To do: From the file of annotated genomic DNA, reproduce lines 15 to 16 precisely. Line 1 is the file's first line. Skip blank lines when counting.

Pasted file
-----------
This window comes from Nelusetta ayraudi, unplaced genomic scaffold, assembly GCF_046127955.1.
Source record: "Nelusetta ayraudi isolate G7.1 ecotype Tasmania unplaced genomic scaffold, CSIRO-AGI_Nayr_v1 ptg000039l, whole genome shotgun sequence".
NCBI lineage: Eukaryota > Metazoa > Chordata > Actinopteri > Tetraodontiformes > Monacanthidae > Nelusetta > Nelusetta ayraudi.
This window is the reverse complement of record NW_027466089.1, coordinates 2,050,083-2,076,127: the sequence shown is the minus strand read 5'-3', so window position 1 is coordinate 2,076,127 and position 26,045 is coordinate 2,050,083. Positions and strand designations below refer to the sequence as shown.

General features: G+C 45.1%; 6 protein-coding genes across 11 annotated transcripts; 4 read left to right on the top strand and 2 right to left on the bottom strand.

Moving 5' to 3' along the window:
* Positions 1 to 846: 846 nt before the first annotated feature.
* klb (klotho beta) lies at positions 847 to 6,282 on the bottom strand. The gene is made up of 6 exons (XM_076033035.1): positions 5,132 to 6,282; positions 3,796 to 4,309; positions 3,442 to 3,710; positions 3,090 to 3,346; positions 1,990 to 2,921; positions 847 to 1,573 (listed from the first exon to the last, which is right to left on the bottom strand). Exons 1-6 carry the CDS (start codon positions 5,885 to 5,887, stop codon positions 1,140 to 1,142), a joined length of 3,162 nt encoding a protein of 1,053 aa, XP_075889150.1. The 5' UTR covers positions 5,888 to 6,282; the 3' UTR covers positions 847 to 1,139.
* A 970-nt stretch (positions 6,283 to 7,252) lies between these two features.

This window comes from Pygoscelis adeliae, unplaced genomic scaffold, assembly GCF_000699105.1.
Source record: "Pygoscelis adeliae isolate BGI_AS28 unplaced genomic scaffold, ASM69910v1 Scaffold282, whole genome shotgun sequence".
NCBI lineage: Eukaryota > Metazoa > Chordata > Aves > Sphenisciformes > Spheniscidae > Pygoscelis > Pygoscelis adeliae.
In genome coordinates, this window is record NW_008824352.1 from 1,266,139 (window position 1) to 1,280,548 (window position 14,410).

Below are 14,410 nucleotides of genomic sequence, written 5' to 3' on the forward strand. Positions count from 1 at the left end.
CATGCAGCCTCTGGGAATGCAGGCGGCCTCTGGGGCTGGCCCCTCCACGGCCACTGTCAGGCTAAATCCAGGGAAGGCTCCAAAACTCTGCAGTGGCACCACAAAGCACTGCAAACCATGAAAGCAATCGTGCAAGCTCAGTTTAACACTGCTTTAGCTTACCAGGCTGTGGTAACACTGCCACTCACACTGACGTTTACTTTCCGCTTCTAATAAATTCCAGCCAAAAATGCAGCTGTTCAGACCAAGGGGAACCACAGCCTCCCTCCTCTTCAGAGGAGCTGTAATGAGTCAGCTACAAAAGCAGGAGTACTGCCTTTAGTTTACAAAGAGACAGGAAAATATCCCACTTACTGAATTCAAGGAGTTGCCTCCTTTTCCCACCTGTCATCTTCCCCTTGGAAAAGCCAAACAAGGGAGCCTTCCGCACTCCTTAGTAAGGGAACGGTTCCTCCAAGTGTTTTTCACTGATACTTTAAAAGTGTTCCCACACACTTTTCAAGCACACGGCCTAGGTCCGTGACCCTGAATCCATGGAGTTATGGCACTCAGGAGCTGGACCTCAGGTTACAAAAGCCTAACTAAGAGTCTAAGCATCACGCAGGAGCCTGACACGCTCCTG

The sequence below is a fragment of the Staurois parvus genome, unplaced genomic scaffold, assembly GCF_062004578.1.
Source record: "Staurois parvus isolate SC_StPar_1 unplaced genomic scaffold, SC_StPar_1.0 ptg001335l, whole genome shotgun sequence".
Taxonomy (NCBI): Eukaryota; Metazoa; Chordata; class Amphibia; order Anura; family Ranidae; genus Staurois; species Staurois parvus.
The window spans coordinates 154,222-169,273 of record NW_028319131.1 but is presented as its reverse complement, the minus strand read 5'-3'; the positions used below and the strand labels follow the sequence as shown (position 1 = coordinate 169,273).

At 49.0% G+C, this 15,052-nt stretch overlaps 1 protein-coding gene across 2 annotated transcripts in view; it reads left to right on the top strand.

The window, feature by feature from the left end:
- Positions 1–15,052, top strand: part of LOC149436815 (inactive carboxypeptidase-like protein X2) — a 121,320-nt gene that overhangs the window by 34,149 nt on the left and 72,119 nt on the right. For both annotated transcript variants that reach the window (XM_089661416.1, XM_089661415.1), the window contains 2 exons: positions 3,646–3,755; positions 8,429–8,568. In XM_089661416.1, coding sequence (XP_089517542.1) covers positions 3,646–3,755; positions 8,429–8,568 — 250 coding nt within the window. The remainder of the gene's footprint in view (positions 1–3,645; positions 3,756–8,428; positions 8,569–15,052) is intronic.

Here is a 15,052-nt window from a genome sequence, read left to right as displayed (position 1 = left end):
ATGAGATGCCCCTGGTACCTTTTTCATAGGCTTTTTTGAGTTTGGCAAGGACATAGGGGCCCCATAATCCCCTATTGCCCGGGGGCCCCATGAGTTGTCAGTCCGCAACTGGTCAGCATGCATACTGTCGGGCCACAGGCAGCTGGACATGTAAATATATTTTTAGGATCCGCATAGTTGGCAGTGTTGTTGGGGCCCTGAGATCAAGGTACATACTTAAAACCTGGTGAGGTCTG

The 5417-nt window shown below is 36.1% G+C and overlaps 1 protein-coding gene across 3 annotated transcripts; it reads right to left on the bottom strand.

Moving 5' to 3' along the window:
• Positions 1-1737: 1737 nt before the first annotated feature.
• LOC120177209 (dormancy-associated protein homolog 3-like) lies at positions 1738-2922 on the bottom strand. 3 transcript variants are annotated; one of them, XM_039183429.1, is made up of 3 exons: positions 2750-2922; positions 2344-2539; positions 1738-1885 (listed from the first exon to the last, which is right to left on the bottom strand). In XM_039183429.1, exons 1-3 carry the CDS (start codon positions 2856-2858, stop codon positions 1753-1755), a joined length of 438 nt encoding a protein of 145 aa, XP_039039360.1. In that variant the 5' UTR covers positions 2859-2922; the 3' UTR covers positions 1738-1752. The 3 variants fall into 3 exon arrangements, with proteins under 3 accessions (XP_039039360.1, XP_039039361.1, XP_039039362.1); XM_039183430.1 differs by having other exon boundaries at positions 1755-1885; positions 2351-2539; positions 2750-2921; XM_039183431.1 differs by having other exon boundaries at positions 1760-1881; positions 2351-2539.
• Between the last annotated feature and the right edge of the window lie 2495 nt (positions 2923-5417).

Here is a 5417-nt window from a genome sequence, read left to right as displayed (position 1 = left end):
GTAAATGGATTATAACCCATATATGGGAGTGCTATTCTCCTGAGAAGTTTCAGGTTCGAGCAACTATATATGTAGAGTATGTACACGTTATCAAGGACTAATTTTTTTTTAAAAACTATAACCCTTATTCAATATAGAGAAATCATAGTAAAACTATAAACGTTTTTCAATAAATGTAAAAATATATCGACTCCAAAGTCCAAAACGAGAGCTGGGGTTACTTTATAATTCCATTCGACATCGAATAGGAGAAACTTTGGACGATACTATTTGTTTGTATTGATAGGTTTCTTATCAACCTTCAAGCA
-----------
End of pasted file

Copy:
CATGCAGCCTCTGGGAATGCAGGCGGCCTCTGGGGCTGGCCCCTCCACGGCCACTGTCAGGCTAAATCCAGGGAAGGCTCCAAAACTCTGCAGTGGCACCACAAAGCACTGCAAACCATGAAAGCAATCGTGCAAGCTCAGTTTAACACTGCTTTAGCTTACCAGGCTGTGGTAACACTGCCACTCACACTGACGTTTACTTTCCGCTTCTAATAAATTCCAGCCAAAAATGCAGCTGTTCAGACCAAGGGGAACCACAGCCTCCCTCCTCTTCAGAGGAGCTGTAATGAGTCAGCTACAAAAGCAGGAGTACTGCCTTTAGTTTACAAAGAGACAGGAAAATATCCCACTTACTGAATTCAAGGAGTTGCCTCCTTTTCCCACCTGTCATCTTCCCCTTGGAAAAGCCAAACAAGGGAGCCTTCCGCACTCCTTAGTAAGGGAACGGTTCCTCCAAGTGTTTTTCACTGATACTTTAAAAGTGTTCCCACACACTTTTCAAGCACACGGCCTAGGTCCGTGACCCTGAATCCATGGAGTTATGGCACTCAGGAGCTGGACCTCAGGTTACAAAAGCCTAACTAAGAGTCTAAGCATCACGCAGGAGCCTGACACGCTCCTG

The sequence below is a fragment of the Staurois parvus genome, unplaced genomic scaffold, assembly GCF_062004578.1.